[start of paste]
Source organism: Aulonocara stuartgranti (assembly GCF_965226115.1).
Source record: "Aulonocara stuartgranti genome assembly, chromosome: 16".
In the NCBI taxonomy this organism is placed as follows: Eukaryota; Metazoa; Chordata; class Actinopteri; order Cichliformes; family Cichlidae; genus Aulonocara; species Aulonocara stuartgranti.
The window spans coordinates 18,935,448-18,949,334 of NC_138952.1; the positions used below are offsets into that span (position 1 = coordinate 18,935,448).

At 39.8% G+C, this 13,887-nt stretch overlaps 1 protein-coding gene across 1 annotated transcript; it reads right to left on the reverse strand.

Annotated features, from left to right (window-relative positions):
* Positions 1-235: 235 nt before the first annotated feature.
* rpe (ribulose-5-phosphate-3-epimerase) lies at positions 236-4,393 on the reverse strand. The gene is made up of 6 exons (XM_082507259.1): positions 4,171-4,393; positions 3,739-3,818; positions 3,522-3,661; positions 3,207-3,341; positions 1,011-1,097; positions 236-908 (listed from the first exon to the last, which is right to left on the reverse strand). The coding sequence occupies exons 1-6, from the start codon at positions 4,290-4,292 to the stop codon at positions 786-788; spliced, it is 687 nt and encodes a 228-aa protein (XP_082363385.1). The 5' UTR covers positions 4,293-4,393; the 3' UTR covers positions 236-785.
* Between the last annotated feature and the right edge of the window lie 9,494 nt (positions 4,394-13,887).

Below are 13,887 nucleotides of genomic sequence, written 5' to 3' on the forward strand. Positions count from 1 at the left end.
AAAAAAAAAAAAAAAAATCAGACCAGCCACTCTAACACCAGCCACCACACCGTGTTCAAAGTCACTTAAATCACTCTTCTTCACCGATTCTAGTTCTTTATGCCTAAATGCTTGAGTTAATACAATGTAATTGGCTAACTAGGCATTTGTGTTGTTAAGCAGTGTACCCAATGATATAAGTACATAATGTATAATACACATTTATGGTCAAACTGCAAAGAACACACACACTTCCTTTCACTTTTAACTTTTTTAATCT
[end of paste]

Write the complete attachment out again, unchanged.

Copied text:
Source organism: Aulonocara stuartgranti (assembly GCF_965226115.1).
Source record: "Aulonocara stuartgranti genome assembly, chromosome: 16".
In the NCBI taxonomy this organism is placed as follows: Eukaryota; Metazoa; Chordata; class Actinopteri; order Cichliformes; family Cichlidae; genus Aulonocara; species Aulonocara stuartgranti.
The window spans coordinates 18,935,448-18,949,334 of NC_138952.1; the positions used below are offsets into that span (position 1 = coordinate 18,935,448).

At 39.8% G+C, this 13,887-nt stretch overlaps 1 protein-coding gene across 1 annotated transcript; it reads right to left on the reverse strand.

Annotated features, from left to right (window-relative positions):
* Positions 1-235: 235 nt before the first annotated feature.
* rpe (ribulose-5-phosphate-3-epimerase) lies at positions 236-4,393 on the reverse strand. The gene is made up of 6 exons (XM_082507259.1): positions 4,171-4,393; positions 3,739-3,818; positions 3,522-3,661; positions 3,207-3,341; positions 1,011-1,097; positions 236-908 (listed from the first exon to the last, which is right to left on the reverse strand). The coding sequence occupies exons 1-6, from the start codon at positions 4,290-4,292 to the stop codon at positions 786-788; spliced, it is 687 nt and encodes a 228-aa protein (XP_082363385.1). The 5' UTR covers positions 4,293-4,393; the 3' UTR covers positions 236-785.
* Between the last annotated feature and the right edge of the window lie 9,494 nt (positions 4,394-13,887).

Below are 13,887 nucleotides of genomic sequence, written 5' to 3' on the forward strand. Positions count from 1 at the left end.
AAAAAAAAAAAAAAAAATCAGACCAGCCACTCTAACACCAGCCACCACACCGTGTTCAAAGTCACTTAAATCACTCTTCTTCACCGATTCTAGTTCTTTATGCCTAAATGCTTGAGTTAATACAATGTAATTGGCTAACTAGGCATTTGTGTTGTTAAGCAGTGTACCCAATGATATAAGTACATAATGTATAATACACATTTATGGTCAAACTGCAAAGAACACACACACTTCCTTTCACTTTTAACTTTTTTAATCT